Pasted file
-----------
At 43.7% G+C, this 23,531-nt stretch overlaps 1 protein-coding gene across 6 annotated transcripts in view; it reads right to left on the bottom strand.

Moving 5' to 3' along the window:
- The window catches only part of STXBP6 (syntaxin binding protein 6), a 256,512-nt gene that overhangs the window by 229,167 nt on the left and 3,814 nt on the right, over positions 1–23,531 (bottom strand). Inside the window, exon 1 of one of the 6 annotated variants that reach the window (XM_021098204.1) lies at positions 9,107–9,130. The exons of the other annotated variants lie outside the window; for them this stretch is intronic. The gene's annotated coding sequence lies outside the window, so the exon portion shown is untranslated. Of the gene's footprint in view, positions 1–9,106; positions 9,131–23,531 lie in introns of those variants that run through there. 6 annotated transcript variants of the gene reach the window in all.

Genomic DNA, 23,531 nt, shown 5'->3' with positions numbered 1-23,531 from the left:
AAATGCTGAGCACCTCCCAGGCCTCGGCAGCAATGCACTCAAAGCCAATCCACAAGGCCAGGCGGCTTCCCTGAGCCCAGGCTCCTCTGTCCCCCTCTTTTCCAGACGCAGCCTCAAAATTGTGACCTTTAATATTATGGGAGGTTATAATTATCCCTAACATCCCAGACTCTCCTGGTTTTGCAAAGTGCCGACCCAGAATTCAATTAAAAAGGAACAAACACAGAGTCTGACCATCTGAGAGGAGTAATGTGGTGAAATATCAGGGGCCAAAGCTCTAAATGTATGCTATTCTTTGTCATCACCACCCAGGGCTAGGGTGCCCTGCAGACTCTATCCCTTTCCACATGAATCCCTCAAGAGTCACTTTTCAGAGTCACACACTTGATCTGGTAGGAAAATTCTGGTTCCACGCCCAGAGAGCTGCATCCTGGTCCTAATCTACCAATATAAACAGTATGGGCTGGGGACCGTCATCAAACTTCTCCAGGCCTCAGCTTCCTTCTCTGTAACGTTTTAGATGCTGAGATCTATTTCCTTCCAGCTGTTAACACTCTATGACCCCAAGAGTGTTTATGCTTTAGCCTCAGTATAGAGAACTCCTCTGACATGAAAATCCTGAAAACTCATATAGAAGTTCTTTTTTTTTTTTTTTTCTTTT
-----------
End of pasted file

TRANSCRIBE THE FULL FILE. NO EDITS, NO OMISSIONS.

At 43.7% G+C, this 23,531-nt stretch overlaps 1 protein-coding gene across 6 annotated transcripts in view; it reads right to left on the bottom strand.

Moving 5' to 3' along the window:
- The window catches only part of STXBP6 (syntaxin binding protein 6), a 256,512-nt gene that overhangs the window by 229,167 nt on the left and 3,814 nt on the right, over positions 1–23,531 (bottom strand). Inside the window, exon 1 of one of the 6 annotated variants that reach the window (XM_021098204.1) lies at positions 9,107–9,130. The exons of the other annotated variants lie outside the window; for them this stretch is intronic. The gene's annotated coding sequence lies outside the window, so the exon portion shown is untranslated. Of the gene's footprint in view, positions 1–9,106; positions 9,131–23,531 lie in introns of those variants that run through there. 6 annotated transcript variants of the gene reach the window in all.

Genomic DNA, 23,531 nt, shown 5'->3' with positions numbered 1-23,531 from the left:
AAATGCTGAGCACCTCCCAGGCCTCGGCAGCAATGCACTCAAAGCCAATCCACAAGGCCAGGCGGCTTCCCTGAGCCCAGGCTCCTCTGTCCCCCTCTTTTCCAGACGCAGCCTCAAAATTGTGACCTTTAATATTATGGGAGGTTATAATTATCCCTAACATCCCAGACTCTCCTGGTTTTGCAAAGTGCCGACCCAGAATTCAATTAAAAAGGAACAAACACAGAGTCTGACCATCTGAGAGGAGTAATGTGGTGAAATATCAGGGGCCAAAGCTCTAAATGTATGCTATTCTTTGTCATCACCACCCAGGGCTAGGGTGCCCTGCAGACTCTATCCCTTTCCACATGAATCCCTCAAGAGTCACTTTTCAGAGTCACACACTTGATCTGGTAGGAAAATTCTGGTTCCACGCCCAGAGAGCTGCATCCTGGTCCTAATCTACCAATATAAACAGTATGGGCTGGGGACCGTCATCAAACTTCTCCAGGCCTCAGCTTCCTTCTCTGTAACGTTTTAGATGCTGAGATCTATTTCCTTCCAGCTGTTAACACTCTATGACCCCAAGAGTGTTTATGCTTTAGCCTCAGTATAGAGAACTCCTCTGACATGAAAATCCTGAAAACTCATATAGAAGTTCTTTTTTTTTTTTTTTTCTTTT